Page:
Barbecue is red-hot worldwide, according to new research from Irish food company Kerry.
“It’s clear that people and cultures intersect on the general topic of open-fire cooking,” said Soumya Nair, Kerry’s global director of consumer research and insights. “Whether it’s grilling, smoking, charring, slow-roasting or open-pit cooking, using fire and smoke to enhance taste is a trend that’s currently on fire.”
In fact, Kerry identified barbecue as the top global taste trend in 2021, with one in every seven new products developed around the world focused on barbecue.
Kerry found that, in Europe, for instance, 43% of new food and beverage launches in 2021 featured barbecue as a component. More than 33% of all sauces and seasoning products launched from 2016 through 2020 call out barbecue on the front of the package, along with 30% of new snack products.
The barbecue cooking style has begun to connote a higher degree of indulgence through premium, sustainable, ingredients, Nair said. “Additionally, barbecue sauces and seasonings have adopted a healthy-halo and better-for-you position with keto-friendly options, [and] zero-sugar options.”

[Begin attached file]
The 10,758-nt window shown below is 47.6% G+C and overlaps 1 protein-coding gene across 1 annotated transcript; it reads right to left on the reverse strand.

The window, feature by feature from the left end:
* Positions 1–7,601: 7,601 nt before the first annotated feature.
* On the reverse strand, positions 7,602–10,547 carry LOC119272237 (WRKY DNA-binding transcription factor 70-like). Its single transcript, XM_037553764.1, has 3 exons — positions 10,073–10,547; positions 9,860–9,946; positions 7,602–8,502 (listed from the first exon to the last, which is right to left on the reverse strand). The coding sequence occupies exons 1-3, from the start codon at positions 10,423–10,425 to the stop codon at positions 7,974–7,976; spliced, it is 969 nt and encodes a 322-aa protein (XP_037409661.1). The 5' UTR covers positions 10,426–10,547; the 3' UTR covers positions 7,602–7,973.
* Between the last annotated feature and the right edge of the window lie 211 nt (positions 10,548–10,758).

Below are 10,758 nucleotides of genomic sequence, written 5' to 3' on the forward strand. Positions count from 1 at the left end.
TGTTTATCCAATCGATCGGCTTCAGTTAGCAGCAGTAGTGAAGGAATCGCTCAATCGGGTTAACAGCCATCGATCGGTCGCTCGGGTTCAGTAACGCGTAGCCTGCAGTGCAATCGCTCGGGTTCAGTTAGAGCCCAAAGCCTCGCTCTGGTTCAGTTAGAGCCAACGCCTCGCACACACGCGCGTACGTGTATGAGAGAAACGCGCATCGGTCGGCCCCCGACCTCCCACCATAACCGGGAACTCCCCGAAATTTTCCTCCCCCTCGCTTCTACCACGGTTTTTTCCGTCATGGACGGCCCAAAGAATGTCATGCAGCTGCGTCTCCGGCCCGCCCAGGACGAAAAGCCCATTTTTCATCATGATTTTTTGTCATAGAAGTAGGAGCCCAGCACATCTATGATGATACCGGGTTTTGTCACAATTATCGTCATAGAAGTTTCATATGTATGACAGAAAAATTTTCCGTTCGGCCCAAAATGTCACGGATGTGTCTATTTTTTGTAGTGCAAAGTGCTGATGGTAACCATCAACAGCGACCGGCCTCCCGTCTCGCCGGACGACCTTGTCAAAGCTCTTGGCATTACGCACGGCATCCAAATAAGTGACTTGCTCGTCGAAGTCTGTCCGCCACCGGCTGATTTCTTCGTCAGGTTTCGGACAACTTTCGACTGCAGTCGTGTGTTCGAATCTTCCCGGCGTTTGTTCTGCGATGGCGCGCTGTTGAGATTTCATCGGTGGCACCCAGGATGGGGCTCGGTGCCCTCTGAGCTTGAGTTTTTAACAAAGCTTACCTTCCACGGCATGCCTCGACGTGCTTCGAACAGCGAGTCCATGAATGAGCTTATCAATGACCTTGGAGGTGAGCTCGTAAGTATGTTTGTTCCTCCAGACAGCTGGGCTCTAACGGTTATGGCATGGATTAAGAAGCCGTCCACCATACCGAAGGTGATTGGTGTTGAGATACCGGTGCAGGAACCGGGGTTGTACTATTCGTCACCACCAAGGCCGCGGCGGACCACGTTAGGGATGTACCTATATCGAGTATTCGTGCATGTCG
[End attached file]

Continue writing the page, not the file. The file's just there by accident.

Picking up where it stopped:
Kerry also identified emerging barbecue flavors around the globe:
- In Europe, consumers increasingly seek Texas barbecue and Maplewood-smoked flavors.
- In Latin America, emerging barbecue flavors include al pastor, grilled, smoked cheese, hickory, and hardwood smoked.
- In North America, emerging flavor preferences include Korean barbecue, tandoori, hardwood smoked, mesquite smoked, and grilled corn.
Nair noted that consumers seem to be intrigued by new, authentic barbecue meat and snack products featuring Korean and Brazilian flavors.
“Authentic barbecue flavor innovation, delivered quickly, remains key to [brands] winning in this fast-changing marketplace,” she said.
Kerry’s research also found that barbecue is now part of the “mash-up trend,” with curry, sweet chili, and beer-inspired barbecue flavors emerging worldwide.
“To keep pace with consumer desires, brands must now move faster than evolving cravings for complex and culturally nuanced barbecue tastes,” Nair said. “It’s vital, in this shifting environment, that new barbecue flavor innovations meet consumer expectations for the ‘real’ flavor of foods cooked over flames.”